- Response Surface Methods (RSM) for Process Optimization, April 16-18

See for schedule and site information on all Stat-Ease workshops open to the public. To enroll, click the "register online" link at our website or call Stat-Ease at 1.612.378.9449. If spots remain available, bring along several colleagues and take advantage of quantity discounts in tuition, or consider bringing in an expert from Stat-Ease to teach a private class at your site. Call us to get a quote.

4 - Book alert: Giving away more statistical texts; New editions out for "Response Surface Methodology" and "Experiments with Mixtures" plus other new books available via the Stat-Ease site

We recently cleaned house at Stat-Ease and found a number of old, but still relevant, statistical texts that we no longer use in our workshops. This month I am giving away 6 paperback copies of Wheeler and Chamber's classic "Understanding Statistical Process Control," first edition (1986). The first 6 people* who e-mail their request to me will get a copy of this book. Please note the shipping address in your e-mail.

Last month I offered a similar number of Kume's "Statistical Methods for Quality Improvement" book. It took less than an hour for these to be spoken for!

*(I want to spread the wealth of information, so those of you who received a book from the last issue of DOE FAQ Alert won't be eligible this time.)

PS. I just got new editions of two books which I highly recommend you (or your company's technical library) buy:
- "Response Surface Methodology," 2nd Edition, by Myers and Montgomery, John Wiley & Sons, 2002
- "Experiments with Mixtures," 3rd Edition, by Cornell, John Wiley & Sons, 2002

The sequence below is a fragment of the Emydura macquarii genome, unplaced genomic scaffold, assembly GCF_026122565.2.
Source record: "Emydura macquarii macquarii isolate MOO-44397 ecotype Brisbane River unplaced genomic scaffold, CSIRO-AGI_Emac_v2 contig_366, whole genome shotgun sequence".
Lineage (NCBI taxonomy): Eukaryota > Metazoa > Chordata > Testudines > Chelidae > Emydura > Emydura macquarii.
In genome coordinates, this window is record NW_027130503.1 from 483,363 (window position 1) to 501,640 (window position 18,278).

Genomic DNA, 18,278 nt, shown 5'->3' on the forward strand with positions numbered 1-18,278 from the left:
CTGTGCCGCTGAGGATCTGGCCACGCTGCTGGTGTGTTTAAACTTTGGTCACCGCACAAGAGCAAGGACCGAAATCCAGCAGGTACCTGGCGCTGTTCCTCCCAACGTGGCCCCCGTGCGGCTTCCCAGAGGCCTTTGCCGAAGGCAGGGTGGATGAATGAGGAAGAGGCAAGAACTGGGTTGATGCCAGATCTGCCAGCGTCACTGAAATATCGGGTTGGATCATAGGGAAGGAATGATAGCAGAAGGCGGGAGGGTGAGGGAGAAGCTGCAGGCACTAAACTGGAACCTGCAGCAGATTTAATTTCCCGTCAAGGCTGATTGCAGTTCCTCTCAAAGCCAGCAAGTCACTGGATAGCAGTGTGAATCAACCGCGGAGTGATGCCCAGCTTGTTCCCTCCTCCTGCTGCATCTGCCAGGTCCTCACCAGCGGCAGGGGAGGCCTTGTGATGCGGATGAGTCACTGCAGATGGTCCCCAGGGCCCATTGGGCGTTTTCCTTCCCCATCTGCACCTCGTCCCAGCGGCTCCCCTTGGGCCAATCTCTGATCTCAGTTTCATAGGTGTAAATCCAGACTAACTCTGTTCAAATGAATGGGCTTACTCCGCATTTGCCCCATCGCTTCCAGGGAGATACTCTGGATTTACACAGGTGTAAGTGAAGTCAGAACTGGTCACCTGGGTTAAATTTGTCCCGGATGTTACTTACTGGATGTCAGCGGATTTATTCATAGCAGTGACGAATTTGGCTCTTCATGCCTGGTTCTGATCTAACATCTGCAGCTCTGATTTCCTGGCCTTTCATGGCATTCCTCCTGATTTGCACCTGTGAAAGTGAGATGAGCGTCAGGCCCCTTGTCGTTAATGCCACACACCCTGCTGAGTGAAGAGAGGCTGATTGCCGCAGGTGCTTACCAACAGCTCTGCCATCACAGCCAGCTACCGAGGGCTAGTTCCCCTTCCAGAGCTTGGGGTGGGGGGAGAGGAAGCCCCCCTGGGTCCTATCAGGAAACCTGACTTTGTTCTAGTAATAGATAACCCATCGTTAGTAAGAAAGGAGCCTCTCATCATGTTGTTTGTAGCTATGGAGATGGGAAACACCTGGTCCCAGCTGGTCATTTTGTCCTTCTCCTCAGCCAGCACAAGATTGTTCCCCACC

Purchase these books at In addition to the new editions noted above, we recently added two
new books to our e-commerce site:
- "Engineering Statistics," 2nd Edition, by Montgomery, Runger and Hubele, John Wiley & Sons, 2001
- "Statistical Intervals: A Guide for Practitioners," by Hahn and Meeker, John Wiley & Sons, 1991

We recommend these texts for our new "Statistics for Technical Professionals" workshop (

I hope you learned something from this issue. Address your questions and comments to me at:

Mark J. Anderson, PE, CQE
Principal, Stat-Ease, Inc. (
Minneapolis, Minnesota USA

PS. Quote for the month - H. G. Wells on statistical thinking:

"Statistical thinking will one day be as necessary for efficient citizenship as the ability to read and write."

Trademarks: Design-Ease, Design-Expert and Stat-Ease are registered trademarks of Stat-Ease, Inc.

Acknowledgements to contributors:

- Students of Stat-Ease training and users of Stat-Ease software
- Fellow Stat-Ease consultants Pat Whitcomb and Shari Kraber (see for resumes)
- Statistical advisor to Stat-Ease: Dr. Gary Oehlert (
- Stat-Ease programmers, especially Tryg Helseth (
- Heidi Hansel, Stat-Ease marketing director, and all the remaining staff.

Interested in previous FAQ DOE Alert e-mail newsletters? To view a past issue, choose it below.

#1 - Mar 01, #2 - Apr 01, #3 - May 01, #4 - Jun 01, #5 - Jul 01 , #6 - Aug 01, #7 - Sep 01, #8 - Oct 01, #9 - Nov 01, #10 - Dec 01, #2-1 Jan 02, #2-2 Feb 02 (See above)